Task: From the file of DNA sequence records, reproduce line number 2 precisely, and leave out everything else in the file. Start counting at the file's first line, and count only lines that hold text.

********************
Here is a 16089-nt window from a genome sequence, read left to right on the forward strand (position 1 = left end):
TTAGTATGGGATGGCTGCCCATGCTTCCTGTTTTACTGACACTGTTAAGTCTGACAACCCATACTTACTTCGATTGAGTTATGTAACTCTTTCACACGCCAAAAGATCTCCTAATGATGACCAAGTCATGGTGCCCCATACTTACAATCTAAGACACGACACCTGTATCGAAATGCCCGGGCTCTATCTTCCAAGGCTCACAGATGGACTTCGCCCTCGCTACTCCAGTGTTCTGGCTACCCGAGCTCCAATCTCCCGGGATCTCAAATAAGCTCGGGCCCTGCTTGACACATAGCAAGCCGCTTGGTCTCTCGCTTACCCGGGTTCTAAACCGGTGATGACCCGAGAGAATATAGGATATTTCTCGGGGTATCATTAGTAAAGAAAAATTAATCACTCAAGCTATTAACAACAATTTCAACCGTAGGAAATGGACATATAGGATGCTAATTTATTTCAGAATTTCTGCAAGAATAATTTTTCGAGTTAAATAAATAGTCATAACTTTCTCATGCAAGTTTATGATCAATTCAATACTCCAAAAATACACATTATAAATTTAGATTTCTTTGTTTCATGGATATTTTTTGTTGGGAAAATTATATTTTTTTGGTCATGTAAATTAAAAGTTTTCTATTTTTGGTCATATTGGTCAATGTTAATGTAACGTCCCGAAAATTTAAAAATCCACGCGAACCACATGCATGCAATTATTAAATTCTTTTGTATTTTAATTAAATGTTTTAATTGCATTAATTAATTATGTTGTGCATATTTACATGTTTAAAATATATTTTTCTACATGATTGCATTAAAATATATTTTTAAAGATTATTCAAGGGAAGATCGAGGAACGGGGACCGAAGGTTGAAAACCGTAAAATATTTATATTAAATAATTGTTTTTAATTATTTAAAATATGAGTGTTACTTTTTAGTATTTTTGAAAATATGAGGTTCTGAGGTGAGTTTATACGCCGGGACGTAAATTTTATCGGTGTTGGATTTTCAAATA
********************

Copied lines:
TTAGTATGGGATGGCTGCCCATGCTTCCTGTTTTACTGACACTGTTAAGTCTGACAACCCATACTTACTTCGATTGAGTTATGTAACTCTTTCACACGCCAAAAGATCTCCTAATGATGACCAAGTCATGGTGCCCCATACTTACAATCTAAGACACGACACCTGTATCGAAATGCCCGGGCTCTATCTTCCAAGGCTCACAGATGGACTTCGCCCTCGCTACTCCAGTGTTCTGGCTACCCGAGCTCCAATCTCCCGGGATCTCAAATAAGCTCGGGCCCTGCTTGACACATAGCAAGCCGCTTGGTCTCTCGCTTACCCGGGTTCTAAACCGGTGATGACCCGAGAGAATATAGGATATTTCTCGGGGTATCATTAGTAAAGAAAAATTAATCACTCAAGCTATTAACAACAATTTCAACCGTAGGAAATGGACATATAGGATGCTAATTTATTTCAGAATTTCTGCAAGAATAATTTTTCGAGTTAAATAAATAGTCATAACTTTCTCATGCAAGTTTATGATCAATTCAATACTCCAAAAATACACATTATAAATTTAGATTTCTTTGTTTCATGGATATTTTTTGTTGGGAAAATTATATTTTTTTGGTCATGTAAATTAAAAGTTTTCTATTTTTGGTCATATTGGTCAATGTTAATGTAACGTCCCGAAAATTTAAAAATCCACGCGAACCACATGCATGCAATTATTAAATTCTTTTGTATTTTAATTAAATGTTTTAATTGCATTAATTAATTATGTTGTGCATATTTACATGTTTAAAATATATTTTTCTACATGATTGCATTAAAATATATTTTTAAAGATTATTCAAGGGAAGATCGAGGAACGGGGACCGAAGGTTGAAAACCGTAAAATATTTATATTAAATAATTGTTTTTAATTATTTAAAATATGAGTGTTACTTTTTAGTATTTTTGAAAATATGAGGTTCTGAGGTGAGTTTATACGCCGGGACGTAAATTTTATCGGTGTTGGATTTTCAAATA